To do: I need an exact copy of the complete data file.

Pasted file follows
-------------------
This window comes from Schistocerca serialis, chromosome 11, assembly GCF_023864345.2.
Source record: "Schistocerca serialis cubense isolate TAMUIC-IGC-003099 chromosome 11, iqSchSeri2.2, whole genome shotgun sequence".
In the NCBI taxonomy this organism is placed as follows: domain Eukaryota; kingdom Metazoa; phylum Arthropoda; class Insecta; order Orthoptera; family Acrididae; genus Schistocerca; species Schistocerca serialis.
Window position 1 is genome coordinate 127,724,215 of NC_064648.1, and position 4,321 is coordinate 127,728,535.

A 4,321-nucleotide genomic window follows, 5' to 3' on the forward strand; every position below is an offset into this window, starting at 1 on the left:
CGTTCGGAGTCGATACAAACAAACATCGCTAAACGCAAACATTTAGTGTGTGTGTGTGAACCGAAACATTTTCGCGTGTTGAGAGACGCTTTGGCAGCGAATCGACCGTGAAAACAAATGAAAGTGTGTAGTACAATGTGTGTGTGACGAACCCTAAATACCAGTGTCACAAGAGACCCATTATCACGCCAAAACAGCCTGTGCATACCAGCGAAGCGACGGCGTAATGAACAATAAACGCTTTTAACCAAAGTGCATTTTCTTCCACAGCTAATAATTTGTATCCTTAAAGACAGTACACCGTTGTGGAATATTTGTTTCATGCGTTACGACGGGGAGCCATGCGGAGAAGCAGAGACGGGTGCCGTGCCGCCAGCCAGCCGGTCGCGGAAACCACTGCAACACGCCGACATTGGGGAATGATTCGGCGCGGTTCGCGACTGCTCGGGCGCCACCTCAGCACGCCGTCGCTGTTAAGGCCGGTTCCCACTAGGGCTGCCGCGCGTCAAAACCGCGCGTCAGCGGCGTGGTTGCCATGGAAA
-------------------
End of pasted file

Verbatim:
This window comes from Schistocerca serialis, chromosome 11, assembly GCF_023864345.2.
Source record: "Schistocerca serialis cubense isolate TAMUIC-IGC-003099 chromosome 11, iqSchSeri2.2, whole genome shotgun sequence".
In the NCBI taxonomy this organism is placed as follows: domain Eukaryota; kingdom Metazoa; phylum Arthropoda; class Insecta; order Orthoptera; family Acrididae; genus Schistocerca; species Schistocerca serialis.
Window position 1 is genome coordinate 127,724,215 of NC_064648.1, and position 4,321 is coordinate 127,728,535.

A 4,321-nucleotide genomic window follows, 5' to 3' on the forward strand; every position below is an offset into this window, starting at 1 on the left:
CGTTCGGAGTCGATACAAACAAACATCGCTAAACGCAAACATTTAGTGTGTGTGTGTGAACCGAAACATTTTCGCGTGTTGAGAGACGCTTTGGCAGCGAATCGACCGTGAAAACAAATGAAAGTGTGTAGTACAATGTGTGTGTGACGAACCCTAAATACCAGTGTCACAAGAGACCCATTATCACGCCAAAACAGCCTGTGCATACCAGCGAAGCGACGGCGTAATGAACAATAAACGCTTTTAACCAAAGTGCATTTTCTTCCACAGCTAATAATTTGTATCCTTAAAGACAGTACACCGTTGTGGAATATTTGTTTCATGCGTTACGACGGGGAGCCATGCGGAGAAGCAGAGACGGGTGCCGTGCCGCCAGCCAGCCGGTCGCGGAAACCACTGCAACACGCCGACATTGGGGAATGATTCGGCGCGGTTCGCGACTGCTCGGGCGCCACCTCAGCACGCCGTCGCTGTTAAGGCCGGTTCCCACTAGGGCTGCCGCGCGTCAAAACCGCGCGTCAGCGGCGTGGTTGCCATGGAAA